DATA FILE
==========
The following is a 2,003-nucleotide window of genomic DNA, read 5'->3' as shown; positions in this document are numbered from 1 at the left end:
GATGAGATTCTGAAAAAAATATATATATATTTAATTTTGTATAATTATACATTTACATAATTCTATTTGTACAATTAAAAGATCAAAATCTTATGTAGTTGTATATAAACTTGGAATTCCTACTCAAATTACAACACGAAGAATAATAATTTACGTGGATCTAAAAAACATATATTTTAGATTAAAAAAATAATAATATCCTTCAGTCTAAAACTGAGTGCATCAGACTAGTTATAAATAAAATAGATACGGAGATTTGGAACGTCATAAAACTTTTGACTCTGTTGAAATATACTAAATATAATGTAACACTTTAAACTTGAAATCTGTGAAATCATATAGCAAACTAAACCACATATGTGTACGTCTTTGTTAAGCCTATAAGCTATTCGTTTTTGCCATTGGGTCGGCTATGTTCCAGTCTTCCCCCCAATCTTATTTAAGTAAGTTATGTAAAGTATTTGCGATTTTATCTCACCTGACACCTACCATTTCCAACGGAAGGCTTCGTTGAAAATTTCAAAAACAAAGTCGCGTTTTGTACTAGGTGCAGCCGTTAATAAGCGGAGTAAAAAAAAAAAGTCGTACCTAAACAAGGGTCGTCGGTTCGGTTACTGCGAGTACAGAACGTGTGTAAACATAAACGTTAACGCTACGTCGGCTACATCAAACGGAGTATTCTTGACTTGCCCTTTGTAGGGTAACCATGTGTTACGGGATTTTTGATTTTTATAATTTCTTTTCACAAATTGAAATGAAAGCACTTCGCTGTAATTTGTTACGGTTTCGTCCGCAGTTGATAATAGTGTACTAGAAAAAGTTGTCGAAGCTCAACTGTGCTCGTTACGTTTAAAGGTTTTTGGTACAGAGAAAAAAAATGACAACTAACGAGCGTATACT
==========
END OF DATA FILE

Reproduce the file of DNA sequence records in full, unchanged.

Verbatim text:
The following is a 2,003-nucleotide window of genomic DNA, read 5'->3' as shown; positions in this document are numbered from 1 at the left end:
GATGAGATTCTGAAAAAAATATATATATATTTAATTTTGTATAATTATACATTTACATAATTCTATTTGTACAATTAAAAGATCAAAATCTTATGTAGTTGTATATAAACTTGGAATTCCTACTCAAATTACAACACGAAGAATAATAATTTACGTGGATCTAAAAAACATATATTTTAGATTAAAAAAATAATAATATCCTTCAGTCTAAAACTGAGTGCATCAGACTAGTTATAAATAAAATAGATACGGAGATTTGGAACGTCATAAAACTTTTGACTCTGTTGAAATATACTAAATATAATGTAACACTTTAAACTTGAAATCTGTGAAATCATATAGCAAACTAAACCACATATGTGTACGTCTTTGTTAAGCCTATAAGCTATTCGTTTTTGCCATTGGGTCGGCTATGTTCCAGTCTTCCCCCCAATCTTATTTAAGTAAGTTATGTAAAGTATTTGCGATTTTATCTCACCTGACACCTACCATTTCCAACGGAAGGCTTCGTTGAAAATTTCAAAAACAAAGTCGCGTTTTGTACTAGGTGCAGCCGTTAATAAGCGGAGTAAAAAAAAAAAGTCGTACCTAAACAAGGGTCGTCGGTTCGGTTACTGCGAGTACAGAACGTGTGTAAACATAAACGTTAACGCTACGTCGGCTACATCAAACGGAGTATTCTTGACTTGCCCTTTGTAGGGTAACCATGTGTTACGGGATTTTTGATTTTTATAATTTCTTTTCACAAATTGAAATGAAAGCACTTCGCTGTAATTTGTTACGGTTTCGTCCGCAGTTGATAATAGTGTACTAGAAAAAGTTGTCGAAGCTCAACTGTGCTCGTTACGTTTAAAGGTTTTTGGTACAGAGAAAAAAAATGACAACTAACGAGCGTATACT